The statement completely fails to mention that Alton and Philando were black. It simply refers to them as "two men" and even as "suspects." These omissions effectively erase their particularity as black human beings who were killed in a manner that would not have happened were they white.

The bishops were also silent when Alton and Philando were killed. They only felt compelled to make a statement when five police officers were killed, four of whom were white. This gives the impression to the faithful that the lives of the former were not as important, and it also sends a signal about where their loyalties lie. Such partiality with the ruling racial caste of society is not acceptable for ministers of the Gospel. This is all the more appalling when one considers their assertion that they stand for "the life and dignity of all persons, regardless of their station in life," as created equally in the image of God. Their actions and inactions testify otherwise.

Any statement that frames the current situation of social conflict as "race relations" rather than racial injustice completely misunderstands the gravity of the situation. This framing is incapable of providing a credible vision of what justice would look like in the Kingdom of God as regards to our nation's current practices of residential/economic/educational segregation and mass incarceration.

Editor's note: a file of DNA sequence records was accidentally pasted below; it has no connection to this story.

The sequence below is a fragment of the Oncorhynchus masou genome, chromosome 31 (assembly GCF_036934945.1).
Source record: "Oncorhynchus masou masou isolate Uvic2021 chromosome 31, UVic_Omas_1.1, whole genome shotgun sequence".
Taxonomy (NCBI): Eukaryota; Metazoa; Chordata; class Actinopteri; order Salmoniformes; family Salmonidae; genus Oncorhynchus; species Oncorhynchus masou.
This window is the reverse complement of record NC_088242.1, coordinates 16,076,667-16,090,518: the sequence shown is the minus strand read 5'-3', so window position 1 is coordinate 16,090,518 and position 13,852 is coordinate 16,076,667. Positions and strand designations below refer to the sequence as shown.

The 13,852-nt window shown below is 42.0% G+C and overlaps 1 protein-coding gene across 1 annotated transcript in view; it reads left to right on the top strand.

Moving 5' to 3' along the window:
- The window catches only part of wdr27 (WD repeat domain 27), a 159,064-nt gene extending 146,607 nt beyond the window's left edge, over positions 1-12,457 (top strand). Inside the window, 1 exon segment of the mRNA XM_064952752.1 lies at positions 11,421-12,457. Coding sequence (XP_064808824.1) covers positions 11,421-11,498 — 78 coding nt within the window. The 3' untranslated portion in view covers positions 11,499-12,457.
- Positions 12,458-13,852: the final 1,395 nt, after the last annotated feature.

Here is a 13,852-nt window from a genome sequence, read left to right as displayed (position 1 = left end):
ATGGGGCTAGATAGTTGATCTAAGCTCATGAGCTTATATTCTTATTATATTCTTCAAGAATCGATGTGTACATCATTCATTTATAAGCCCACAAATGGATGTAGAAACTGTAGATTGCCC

The bishops have again failed to acknowledge any shared responsibility for racial injustices on the part of the church, as manifested in its complicity in slavery and Jim Crow, its unreliable support toward and even opposition to the civil rights movement, and its chilly reception of the Black Lives Matter movement.

Unfortunately, this is nothing new, because the bishops' 1979 pastoral letter on racism, "Brothers and Sisters to Us," made the same mistake by not recognizing the sin of racism precisely as a social sin in which the church partakes, as Fr. Bryan Massingale notes in his 2010 book, Racial Justice and the Catholic Church. The Bishops' Committee on Black Catholics, in their 1989 follow-up document "For the Love of One Another," noted that the 1979 letter received "a pathetic, anemic response" from U.S. Catholics because it was not properly promoted or implemented by bishops and priests who lacked the courage to speak the truth to majority white parishes.